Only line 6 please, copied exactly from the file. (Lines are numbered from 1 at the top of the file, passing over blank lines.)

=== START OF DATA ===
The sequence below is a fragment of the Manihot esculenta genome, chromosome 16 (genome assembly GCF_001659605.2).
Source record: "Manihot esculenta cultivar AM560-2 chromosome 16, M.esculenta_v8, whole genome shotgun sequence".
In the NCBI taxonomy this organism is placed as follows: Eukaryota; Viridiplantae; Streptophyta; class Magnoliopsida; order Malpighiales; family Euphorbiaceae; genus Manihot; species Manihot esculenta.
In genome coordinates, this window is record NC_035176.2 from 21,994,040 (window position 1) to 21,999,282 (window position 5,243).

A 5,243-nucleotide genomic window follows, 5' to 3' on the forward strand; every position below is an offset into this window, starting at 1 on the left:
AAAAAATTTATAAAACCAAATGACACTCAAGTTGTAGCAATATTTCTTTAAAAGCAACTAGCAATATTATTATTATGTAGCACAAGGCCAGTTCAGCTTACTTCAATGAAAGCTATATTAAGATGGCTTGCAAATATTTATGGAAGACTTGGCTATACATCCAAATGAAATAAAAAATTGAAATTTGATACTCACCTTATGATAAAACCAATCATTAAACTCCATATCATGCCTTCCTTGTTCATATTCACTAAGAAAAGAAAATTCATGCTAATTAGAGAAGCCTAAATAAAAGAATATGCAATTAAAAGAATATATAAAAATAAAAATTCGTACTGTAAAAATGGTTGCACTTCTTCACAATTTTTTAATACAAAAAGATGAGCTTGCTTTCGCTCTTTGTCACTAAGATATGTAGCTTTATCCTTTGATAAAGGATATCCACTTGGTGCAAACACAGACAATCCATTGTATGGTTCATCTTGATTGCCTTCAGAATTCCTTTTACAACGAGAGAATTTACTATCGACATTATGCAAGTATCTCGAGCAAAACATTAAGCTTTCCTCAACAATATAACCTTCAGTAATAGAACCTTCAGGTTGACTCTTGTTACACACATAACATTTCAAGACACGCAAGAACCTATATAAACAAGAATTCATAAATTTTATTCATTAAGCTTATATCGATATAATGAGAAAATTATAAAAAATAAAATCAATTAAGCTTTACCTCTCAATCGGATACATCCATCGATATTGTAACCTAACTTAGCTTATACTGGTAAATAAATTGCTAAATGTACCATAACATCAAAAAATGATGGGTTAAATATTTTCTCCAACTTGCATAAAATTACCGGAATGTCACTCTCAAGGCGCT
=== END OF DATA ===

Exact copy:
AAAAAATTTATAAAACCAAATGACACTCAAGTTGTAGCAATATTTCTTTAAAAGCAACTAGCAATATTATTATTATGTAGCACAAGGCCAGTTCAGCTTACTTCAATGAAAGCTATATTAAGATGGCTTGCAAATATTTATGGAAGACTTGGCTATACATCCAAATGAAATAAAAAATTGAAATTTGATACTCACCTTATGATAAAACCAATCATTAAACTCCATATCATGCCTTCCTTGTTCATATTCACTAAGAAAAGAAAATTCATGCTAATTAGAGAAGCCTAAATAAAAGAATATGCAATTAAAAGAATATATAAAAATAAAAATTCGTACTGTAAAAATGGTTGCACTTCTTCACAATTTTTTAATACAAAAAGATGAGCTTGCTTTCGCTCTTTGTCACTAAGATATGTAGCTTTATCCTTTGATAAAGGATATCCACTTGGTGCAAACACAGACAATCCATTGTATGGTTCATCTTGATTGCCTTCAGAATTCCTTTTACAACGAGAGAATTTACTATCGACATTATGCAAGTATCTCGAGCAAAACATTAAGCTTTCCTCAACAATATAACCTTCAGTAATAGAACCTTCAGGTTGACTCTTGTTACACACATAACATTTCAAGACACGCAAGAACCTATATAAACAAGAATTCATAAATTTTATTCATTAAGCTTATATCGATATAATGAGAAAATTATAAAAAATAAAATCAATTAAGCTTTACCTCTCAATCGGATACATCCATCGATATTGTAACCTAACTTAGCTTATACTGGTAAATAAATTGCTAAATGTACCATAACATCAAAAAATGATGGGTTAAATATTTTCTCCAACTTGCATAAAATTACCGGAATGTCACTCTCAAGGCGCT